Two investigations have found serious deficiencies in safety procedures in South Africa’s Parliament building that was seriously damaged by fire this week. Police are also looking into whether the attack on the Constitutional Court building was connected to the alleged arson.
The 138 year-old building has been handed back to the political authorities by the Cape Town Fire Brigade.
Parliamentary spokesperson Moloto Mothabo said more than 300 firefighters using 60 specialist pieces of equipment had displayed “unspeakable courage” in extinguishing the blaze on Sunday which reignited on Monday.
Cape Town Station Commander J.J. Williams produced a report of his own observations for Speaker Nosiviwe Mapisa Nqakula and Cape Town Mayor Gordon Hill Lewis.
Williams found the fire doors had been latched open allowing the free spread of flames throughout the building.
He also found that the sprinkler system had not been serviced and that some sprinklers had been turned off.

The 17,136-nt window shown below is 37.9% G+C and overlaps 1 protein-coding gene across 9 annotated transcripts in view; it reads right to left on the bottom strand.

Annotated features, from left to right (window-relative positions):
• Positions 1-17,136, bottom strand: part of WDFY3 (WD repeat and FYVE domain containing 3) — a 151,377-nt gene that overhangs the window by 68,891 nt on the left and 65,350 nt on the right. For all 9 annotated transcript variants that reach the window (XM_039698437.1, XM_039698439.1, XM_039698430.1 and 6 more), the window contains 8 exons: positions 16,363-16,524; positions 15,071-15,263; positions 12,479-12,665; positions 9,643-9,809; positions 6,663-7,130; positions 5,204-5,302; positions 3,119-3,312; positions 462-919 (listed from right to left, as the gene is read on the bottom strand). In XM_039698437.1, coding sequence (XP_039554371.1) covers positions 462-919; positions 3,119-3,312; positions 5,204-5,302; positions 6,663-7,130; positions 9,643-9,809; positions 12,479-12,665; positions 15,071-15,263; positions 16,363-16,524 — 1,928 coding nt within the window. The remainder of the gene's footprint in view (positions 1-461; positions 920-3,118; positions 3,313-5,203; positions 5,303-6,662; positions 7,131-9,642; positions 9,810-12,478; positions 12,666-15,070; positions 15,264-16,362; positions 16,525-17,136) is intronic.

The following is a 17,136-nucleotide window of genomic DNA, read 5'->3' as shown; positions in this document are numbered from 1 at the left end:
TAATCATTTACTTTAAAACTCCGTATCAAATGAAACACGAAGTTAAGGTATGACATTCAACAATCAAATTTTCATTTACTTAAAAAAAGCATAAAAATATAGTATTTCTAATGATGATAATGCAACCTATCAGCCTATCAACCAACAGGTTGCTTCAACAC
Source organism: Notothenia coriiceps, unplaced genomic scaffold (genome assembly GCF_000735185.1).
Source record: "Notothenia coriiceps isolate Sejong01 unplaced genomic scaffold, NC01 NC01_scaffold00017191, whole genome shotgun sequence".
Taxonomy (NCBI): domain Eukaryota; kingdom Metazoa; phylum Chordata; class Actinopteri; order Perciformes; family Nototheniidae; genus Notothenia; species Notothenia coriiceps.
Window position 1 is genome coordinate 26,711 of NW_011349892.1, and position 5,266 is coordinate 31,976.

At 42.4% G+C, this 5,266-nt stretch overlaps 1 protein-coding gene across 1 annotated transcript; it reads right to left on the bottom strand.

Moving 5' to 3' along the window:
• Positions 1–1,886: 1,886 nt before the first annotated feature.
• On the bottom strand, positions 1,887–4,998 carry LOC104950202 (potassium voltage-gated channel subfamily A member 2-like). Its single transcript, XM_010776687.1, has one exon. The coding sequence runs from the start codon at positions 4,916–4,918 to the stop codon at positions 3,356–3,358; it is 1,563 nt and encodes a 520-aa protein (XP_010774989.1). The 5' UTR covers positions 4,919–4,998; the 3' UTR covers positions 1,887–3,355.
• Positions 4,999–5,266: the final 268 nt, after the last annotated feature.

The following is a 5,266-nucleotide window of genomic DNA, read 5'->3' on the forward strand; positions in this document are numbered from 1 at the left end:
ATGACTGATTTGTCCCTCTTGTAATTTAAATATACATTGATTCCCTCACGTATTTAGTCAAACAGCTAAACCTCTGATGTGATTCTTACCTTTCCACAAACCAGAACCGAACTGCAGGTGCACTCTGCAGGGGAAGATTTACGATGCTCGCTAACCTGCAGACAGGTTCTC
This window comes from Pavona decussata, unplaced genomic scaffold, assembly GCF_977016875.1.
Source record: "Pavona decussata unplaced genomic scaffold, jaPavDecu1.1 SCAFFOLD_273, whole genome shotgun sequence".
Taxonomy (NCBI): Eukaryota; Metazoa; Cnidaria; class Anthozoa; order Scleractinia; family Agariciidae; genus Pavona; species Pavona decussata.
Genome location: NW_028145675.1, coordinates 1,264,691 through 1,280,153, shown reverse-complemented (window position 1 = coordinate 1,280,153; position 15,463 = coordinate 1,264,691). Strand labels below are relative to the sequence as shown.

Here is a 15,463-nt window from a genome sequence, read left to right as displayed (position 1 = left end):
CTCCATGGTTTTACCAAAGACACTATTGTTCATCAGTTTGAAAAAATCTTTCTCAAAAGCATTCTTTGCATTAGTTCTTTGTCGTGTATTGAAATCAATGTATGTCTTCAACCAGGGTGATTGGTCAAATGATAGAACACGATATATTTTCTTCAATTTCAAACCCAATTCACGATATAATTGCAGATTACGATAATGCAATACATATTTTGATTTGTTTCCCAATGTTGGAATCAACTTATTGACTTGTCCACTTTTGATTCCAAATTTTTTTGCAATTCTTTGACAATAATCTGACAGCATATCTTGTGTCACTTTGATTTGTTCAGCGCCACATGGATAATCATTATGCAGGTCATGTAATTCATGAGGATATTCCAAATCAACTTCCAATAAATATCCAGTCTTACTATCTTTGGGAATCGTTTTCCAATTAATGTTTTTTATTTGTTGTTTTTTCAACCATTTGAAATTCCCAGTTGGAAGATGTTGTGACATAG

An independent audit in 2018 found Parliament did not meet occupational, health and safety standards.
OHSA Health and Safety Consultants found little had been done to protect the building in the event of the fire.
The consultants carried out a security, health and environment study in terms of the Occupational Health and Security Act and found that no approved safety policy was evident nor had any safety management system been identified.
Parliamentary authorities had not met deadlines to rectify this.
A 49-year-old man from Khyeletisha, Zandile Mafe has been charged with arson, theft and housebreaking in connection with the fire.
His case has been postponed until February 11.
On Wednesday, Paul Makaula, 36, was arrested after police fired on him when he broke a window and glass doors at the Constitutional Court in Johannesburg.
Both this attack and the fire have been condemned by President Cyril Ramaphosa as assaults on the rule of law, a comment echoed by acting Chief Justice Raymond Zondo and Justice Minister Ronald Lamola.
Makaula appeared in the Hillbrow Magistrates’ Court on Friday. the court was told he was a parolee who was convicted for murder in 2010.
His case has been postponed until February 24 and he has not sought bail.
National Prosecuting Authority spokesperson Phindi Mjonondwana says authorities in Johannesburg and Cape Town are investigating whether there are any connections between the two attacks.